The Church Wellesley Village was originally settled by some of early Toronto’s most prominent families. The street names in this neighbourhood are clues to its rich history.
For instance Jarvis Street is named after the family of William Jarvis, the former provincial secretary of Upper Canada.
Homewood Avenue is named after the estate of George Allan, a former mayor of Toronto.
McGill Street is named after Captain John McGill,. When the aforementioned families subdivided their large estates in the mid 1800′s, the current neighbourhood was born.
The mansions on Jarvis street set the tone for the Downtown which up until the early 1900′s, was considered Toronto’s most fashionable suburb.
Church Wellesley Village residents come from a myriad of different backgrounds, and span the entire spectrum of the socio-economic scale with a large portion of the population being gay, lesbian, & trans-gendered persons.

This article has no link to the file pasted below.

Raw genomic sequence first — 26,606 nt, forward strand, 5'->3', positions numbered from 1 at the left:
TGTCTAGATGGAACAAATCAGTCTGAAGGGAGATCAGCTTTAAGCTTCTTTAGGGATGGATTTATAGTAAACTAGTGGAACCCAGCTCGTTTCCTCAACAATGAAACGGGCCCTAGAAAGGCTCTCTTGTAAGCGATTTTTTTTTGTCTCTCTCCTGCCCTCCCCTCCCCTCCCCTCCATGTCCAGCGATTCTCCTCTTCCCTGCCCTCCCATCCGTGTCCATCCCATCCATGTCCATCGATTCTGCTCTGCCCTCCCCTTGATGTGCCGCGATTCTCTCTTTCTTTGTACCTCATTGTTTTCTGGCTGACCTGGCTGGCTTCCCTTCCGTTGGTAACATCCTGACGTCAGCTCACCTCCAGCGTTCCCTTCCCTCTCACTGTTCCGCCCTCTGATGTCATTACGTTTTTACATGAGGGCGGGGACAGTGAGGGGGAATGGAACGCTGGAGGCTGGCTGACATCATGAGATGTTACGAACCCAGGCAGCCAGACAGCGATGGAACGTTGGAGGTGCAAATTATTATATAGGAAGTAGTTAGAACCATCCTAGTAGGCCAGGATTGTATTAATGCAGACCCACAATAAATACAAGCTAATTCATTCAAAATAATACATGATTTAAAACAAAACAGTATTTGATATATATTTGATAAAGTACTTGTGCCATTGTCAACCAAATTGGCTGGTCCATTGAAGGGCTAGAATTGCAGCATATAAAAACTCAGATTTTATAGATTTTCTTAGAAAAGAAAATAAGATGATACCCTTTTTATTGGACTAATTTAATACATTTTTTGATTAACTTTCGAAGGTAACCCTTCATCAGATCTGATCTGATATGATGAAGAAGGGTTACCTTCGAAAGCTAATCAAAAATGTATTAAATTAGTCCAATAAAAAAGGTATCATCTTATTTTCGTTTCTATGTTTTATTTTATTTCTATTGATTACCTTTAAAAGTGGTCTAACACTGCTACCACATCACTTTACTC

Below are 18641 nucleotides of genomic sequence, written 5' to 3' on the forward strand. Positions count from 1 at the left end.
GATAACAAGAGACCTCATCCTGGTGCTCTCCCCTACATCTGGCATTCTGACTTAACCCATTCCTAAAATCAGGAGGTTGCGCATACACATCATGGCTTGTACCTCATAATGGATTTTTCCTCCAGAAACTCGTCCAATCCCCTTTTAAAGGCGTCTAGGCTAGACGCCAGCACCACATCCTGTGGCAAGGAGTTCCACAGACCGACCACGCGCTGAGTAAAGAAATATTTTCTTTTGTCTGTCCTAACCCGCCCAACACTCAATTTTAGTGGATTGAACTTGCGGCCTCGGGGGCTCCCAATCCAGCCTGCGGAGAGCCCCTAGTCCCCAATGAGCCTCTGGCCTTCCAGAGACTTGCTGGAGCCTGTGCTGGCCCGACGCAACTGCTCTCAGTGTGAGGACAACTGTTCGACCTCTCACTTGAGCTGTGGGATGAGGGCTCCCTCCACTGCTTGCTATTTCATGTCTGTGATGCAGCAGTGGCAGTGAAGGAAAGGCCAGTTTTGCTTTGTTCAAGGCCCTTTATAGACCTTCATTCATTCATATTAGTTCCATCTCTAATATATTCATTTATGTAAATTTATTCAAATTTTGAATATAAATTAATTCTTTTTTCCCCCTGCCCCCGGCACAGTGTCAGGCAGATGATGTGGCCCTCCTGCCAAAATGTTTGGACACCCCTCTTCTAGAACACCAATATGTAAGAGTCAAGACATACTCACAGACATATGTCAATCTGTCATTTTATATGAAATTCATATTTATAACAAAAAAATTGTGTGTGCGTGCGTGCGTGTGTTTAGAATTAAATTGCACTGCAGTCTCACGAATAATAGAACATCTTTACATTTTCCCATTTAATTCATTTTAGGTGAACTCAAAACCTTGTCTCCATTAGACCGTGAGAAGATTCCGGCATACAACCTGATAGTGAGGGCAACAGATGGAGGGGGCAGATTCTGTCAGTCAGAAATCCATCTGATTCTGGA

There is a large number of rental accommodations in this neighbourhood. This reflects the mobility of the population, which is comprised mostly of singles and couples.
Source: Your Guide to Toronto Neighbourhoods copyright Maple Tree Publishing Inc.
Church & Wellesley village is perhaps the most colourful neighbourhood in Toronto. Church Street is lined with restaurants, patios, shops, and pubs and has a village feel to it. Toronto’s Gay Pride week is celebrated in this neighbourhood and Church Street and Wellesley streets are shut down for the last weekend of Toronto’s Gay Pride. The villages close proximity to downtown, transit, and shopping make it an ideal neighbourhood for young urban professionals. Along Church Street many of the shops and pubs are geared towards gays, lesbians, and trans-gendered persons. The neighbourhood is also home to some of Toronto’s most luxurious condominium developments.